; ev will be dimensioned neval, level, lat, lon
Example 4

Calculate the EOFs at every other lat/lon point. Use of a temporary array is NOT necessary but it avoids having to reorder the array twice in this example:

  neval  = 5                          ; calculate 5 EOFs out of nlat*mlon 
  zTemp  = z(lat|::2,lon|::2,time|:)  ; reorder and use temporary array
  ev     = eofunc(zTemp,neval,False)   ; ev(neval,nlat/2,mlon/2)
;;ev     = eofunc_n(z(:,::2,::2),neval,False,0) ; NCL V6.4.0 and later, no reordering
Example 5

Let z be four-dimensional with dimensions level, lat, lon, time. Calculate the EOFs at one specified level:

  kl     = 3                               ; specify level
  neval  = 8                               ; calculate 8 EOFs out of nlat*mlon 
  ev     = eofunc(z(kl,:,:,:),neval,False)  
; ev will be dimensioned neval, lat, lon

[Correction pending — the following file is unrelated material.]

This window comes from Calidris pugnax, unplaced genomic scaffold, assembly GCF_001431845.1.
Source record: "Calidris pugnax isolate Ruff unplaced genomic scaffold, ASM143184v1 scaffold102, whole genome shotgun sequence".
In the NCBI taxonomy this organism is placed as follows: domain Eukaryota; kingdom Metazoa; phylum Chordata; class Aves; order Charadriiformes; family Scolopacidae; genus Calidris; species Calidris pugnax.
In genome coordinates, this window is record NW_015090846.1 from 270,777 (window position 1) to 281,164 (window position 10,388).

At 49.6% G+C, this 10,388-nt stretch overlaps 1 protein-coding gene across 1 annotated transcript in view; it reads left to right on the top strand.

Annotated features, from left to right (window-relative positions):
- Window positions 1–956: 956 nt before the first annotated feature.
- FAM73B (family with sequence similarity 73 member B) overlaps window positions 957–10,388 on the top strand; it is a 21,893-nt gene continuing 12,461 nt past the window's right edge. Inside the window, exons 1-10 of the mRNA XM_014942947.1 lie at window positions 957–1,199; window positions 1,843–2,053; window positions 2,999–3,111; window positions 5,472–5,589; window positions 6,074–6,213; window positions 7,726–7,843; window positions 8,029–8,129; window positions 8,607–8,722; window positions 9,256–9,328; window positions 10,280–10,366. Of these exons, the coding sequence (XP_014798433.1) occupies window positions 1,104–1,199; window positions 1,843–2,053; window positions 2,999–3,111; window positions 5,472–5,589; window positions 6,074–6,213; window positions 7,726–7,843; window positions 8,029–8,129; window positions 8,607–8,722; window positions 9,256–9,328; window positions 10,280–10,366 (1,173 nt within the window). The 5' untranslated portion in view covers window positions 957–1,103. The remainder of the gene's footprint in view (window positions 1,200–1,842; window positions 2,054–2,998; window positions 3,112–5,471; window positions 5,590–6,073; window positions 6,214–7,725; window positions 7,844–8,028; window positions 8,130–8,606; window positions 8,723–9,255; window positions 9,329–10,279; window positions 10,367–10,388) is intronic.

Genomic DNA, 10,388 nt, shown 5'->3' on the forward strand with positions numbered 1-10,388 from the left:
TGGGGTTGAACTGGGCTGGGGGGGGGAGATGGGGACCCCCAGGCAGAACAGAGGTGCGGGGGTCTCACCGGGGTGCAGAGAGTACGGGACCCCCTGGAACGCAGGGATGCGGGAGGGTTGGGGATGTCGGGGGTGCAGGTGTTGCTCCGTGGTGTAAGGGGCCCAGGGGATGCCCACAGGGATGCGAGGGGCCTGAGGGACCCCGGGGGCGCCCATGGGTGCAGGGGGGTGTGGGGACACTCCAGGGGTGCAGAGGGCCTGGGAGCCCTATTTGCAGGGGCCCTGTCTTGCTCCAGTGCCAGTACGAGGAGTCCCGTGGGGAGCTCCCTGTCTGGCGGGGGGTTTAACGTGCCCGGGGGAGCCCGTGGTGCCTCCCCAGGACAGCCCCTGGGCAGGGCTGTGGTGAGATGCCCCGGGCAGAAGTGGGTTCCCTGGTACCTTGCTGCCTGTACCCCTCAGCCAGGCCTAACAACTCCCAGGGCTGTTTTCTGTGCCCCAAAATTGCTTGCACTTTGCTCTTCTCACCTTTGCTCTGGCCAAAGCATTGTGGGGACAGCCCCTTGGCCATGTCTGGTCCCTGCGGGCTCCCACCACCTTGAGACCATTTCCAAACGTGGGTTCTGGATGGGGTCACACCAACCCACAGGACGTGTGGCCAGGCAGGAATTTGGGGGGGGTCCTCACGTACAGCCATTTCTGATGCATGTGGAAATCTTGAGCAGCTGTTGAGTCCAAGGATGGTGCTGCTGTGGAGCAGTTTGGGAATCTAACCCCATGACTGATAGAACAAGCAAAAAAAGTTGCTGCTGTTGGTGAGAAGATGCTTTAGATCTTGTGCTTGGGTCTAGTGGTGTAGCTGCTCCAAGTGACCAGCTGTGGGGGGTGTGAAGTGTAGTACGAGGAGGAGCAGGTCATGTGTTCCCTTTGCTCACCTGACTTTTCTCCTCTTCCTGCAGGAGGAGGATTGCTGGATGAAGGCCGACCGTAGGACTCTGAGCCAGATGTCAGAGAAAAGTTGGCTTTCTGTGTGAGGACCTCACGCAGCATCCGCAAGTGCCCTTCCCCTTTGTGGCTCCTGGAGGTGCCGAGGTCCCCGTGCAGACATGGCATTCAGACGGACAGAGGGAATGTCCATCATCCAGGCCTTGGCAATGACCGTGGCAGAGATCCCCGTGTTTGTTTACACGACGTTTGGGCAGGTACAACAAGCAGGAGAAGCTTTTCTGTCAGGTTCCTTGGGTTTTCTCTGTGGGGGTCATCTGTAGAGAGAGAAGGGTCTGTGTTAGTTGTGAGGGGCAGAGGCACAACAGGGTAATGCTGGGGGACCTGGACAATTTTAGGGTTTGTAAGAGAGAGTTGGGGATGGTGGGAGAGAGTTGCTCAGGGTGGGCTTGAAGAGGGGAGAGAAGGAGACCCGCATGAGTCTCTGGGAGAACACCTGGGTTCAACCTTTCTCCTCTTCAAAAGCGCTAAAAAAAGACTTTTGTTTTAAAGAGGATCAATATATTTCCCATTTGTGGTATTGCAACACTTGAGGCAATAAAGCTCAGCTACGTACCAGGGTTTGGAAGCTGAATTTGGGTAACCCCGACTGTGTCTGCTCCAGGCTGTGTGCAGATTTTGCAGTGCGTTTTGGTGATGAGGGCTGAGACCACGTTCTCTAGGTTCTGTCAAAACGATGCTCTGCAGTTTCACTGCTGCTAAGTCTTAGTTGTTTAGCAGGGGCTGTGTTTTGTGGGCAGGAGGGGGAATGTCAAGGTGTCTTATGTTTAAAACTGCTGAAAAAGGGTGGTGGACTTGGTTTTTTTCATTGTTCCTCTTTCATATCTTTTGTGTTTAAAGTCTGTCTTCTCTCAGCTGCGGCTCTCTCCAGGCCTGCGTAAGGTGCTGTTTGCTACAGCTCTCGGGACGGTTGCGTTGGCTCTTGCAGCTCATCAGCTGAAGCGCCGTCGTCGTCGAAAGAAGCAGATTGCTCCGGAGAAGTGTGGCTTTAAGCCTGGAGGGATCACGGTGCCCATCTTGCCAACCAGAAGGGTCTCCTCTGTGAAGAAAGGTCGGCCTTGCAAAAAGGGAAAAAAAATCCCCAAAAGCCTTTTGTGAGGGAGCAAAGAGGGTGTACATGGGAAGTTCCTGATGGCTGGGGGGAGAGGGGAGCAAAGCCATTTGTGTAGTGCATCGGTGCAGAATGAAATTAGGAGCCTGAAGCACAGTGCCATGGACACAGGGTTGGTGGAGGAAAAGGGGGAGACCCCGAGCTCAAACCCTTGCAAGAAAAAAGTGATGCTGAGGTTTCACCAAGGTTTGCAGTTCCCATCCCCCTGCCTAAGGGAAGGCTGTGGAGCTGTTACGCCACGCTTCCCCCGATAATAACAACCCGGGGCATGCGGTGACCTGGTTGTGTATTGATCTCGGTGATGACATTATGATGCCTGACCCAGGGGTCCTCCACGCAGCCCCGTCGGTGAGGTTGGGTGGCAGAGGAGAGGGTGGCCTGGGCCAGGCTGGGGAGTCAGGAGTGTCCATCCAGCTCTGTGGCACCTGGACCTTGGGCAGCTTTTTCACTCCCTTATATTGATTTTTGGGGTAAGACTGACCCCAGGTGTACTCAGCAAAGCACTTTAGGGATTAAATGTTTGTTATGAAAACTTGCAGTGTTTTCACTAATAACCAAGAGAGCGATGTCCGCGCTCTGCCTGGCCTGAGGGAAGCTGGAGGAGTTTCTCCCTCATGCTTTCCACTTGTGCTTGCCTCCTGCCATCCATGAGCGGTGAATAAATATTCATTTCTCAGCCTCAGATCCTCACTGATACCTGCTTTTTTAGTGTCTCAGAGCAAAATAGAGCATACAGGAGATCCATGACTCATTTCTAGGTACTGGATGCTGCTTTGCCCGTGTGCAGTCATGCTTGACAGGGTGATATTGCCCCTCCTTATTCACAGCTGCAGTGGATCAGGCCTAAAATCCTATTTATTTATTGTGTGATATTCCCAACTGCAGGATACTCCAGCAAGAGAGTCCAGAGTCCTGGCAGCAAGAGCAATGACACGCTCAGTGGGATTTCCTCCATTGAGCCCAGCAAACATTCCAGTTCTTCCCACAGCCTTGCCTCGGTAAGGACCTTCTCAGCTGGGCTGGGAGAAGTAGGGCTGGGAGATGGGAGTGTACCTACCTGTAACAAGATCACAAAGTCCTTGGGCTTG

Example 6

Let z be four-dimensional with dimensions time, lev, lat, lon. Reorder x so that time is the rightmost dimension and calculate on one specified level:

  kl     = 3                             ; specify level
  neval  = 8                             ; calculate 8 EOFs out of nlat*mlon 
  zTemp  = z(lev|kl,lat|:,lon|:,time|:)   
  ev     = eofunc(zTemp,neval,False)      
;;ev     = eofunc_n(z,neval,False,0)    ; no reordering needed
; ev will be dimensioned neval, lat, lon
Example 7

Area-weight the data prior to calculation. Let p be three-dimensional with dimensions time, lat, lon. The array "lat" contains the latitudes. See example 7 in the eofunc_n documentation for how to do this without reordering.

; calculate the weights using the square root of the cosine of the latitude and
; also convert degrees to radians
  wgt = sqrt(cos(lat*0.01745329)) 
; reorder data so time is fastest varying
  pt  = p(lat|:,lon|:,time|:)         ; (lat,lon,time)
  ptw = pt                            ; create an array with metadata

; weight each point prior to calculation. 
; conform is used to make wgt the same size as pt

  ptw = pt*conform(pt, wgt, 0)        

  optEOF       = True
  optEOF@pcrit = 80  
  evec= eofunc(ptw,neval,optEOF)   

                                   ; denormalize the EOFs
                                   ; print the % variance explained
  do ne=0,neval-1
     evec(ne,:,:) = evec(ne,:,:)*sqrt( evec@eval(ne) )  ; units same as data

     print("% var="+ evec@pcvar(ne) )
  end do